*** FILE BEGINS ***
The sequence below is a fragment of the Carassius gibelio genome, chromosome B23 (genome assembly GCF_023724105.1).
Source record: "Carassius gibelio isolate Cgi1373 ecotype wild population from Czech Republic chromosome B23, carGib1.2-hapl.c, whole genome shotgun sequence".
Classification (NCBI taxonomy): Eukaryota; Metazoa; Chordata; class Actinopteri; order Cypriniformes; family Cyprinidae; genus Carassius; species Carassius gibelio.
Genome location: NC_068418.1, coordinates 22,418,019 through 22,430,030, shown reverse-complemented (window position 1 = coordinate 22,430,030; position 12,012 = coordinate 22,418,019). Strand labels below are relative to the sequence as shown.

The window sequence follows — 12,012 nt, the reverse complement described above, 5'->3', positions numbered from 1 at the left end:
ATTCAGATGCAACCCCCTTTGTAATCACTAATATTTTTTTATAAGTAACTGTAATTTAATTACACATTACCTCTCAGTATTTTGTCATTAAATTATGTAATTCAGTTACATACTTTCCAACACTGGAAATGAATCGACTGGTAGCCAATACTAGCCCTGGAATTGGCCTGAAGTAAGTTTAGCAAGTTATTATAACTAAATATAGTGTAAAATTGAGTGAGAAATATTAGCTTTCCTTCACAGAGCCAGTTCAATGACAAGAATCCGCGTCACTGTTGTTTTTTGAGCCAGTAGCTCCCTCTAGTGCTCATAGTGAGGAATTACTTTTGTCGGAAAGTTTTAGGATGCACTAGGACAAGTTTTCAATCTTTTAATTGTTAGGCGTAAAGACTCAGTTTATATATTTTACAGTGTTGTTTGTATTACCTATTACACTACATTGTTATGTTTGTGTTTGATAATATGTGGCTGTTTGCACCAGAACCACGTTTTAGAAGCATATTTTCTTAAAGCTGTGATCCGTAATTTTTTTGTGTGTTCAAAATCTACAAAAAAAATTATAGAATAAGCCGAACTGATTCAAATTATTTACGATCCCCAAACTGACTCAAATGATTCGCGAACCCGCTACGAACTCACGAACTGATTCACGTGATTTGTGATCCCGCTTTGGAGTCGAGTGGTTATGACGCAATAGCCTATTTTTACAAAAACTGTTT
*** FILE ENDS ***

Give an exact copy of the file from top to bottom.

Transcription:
The sequence below is a fragment of the Carassius gibelio genome, chromosome B23 (genome assembly GCF_023724105.1).
Source record: "Carassius gibelio isolate Cgi1373 ecotype wild population from Czech Republic chromosome B23, carGib1.2-hapl.c, whole genome shotgun sequence".
Classification (NCBI taxonomy): Eukaryota; Metazoa; Chordata; class Actinopteri; order Cypriniformes; family Cyprinidae; genus Carassius; species Carassius gibelio.
Genome location: NC_068418.1, coordinates 22,418,019 through 22,430,030, shown reverse-complemented (window position 1 = coordinate 22,430,030; position 12,012 = coordinate 22,418,019). Strand labels below are relative to the sequence as shown.

The window sequence follows — 12,012 nt, the reverse complement described above, 5'->3', positions numbered from 1 at the left end:
ATTCAGATGCAACCCCCTTTGTAATCACTAATATTTTTTTATAAGTAACTGTAATTTAATTACACATTACCTCTCAGTATTTTGTCATTAAATTATGTAATTCAGTTACATACTTTCCAACACTGGAAATGAATCGACTGGTAGCCAATACTAGCCCTGGAATTGGCCTGAAGTAAGTTTAGCAAGTTATTATAACTAAATATAGTGTAAAATTGAGTGAGAAATATTAGCTTTCCTTCACAGAGCCAGTTCAATGACAAGAATCCGCGTCACTGTTGTTTTTTGAGCCAGTAGCTCCCTCTAGTGCTCATAGTGAGGAATTACTTTTGTCGGAAAGTTTTAGGATGCACTAGGACAAGTTTTCAATCTTTTAATTGTTAGGCGTAAAGACTCAGTTTATATATTTTACAGTGTTGTTTGTATTACCTATTACACTACATTGTTATGTTTGTGTTTGATAATATGTGGCTGTTTGCACCAGAACCACGTTTTAGAAGCATATTTTCTTAAAGCTGTGATCCGTAATTTTTTTGTGTGTTCAAAATCTACAAAAAAAATTATAGAATAAGCCGAACTGATTCAAATTATTTACGATCCCCAAACTGACTCAAATGATTCGCGAACCCGCTACGAACTCACGAACTGATTCACGTGATTTGTGATCCCGCTTTGGAGTCGAGTGGTTATGACGCAATAGCCTATTTTTACAAAAACTGTTT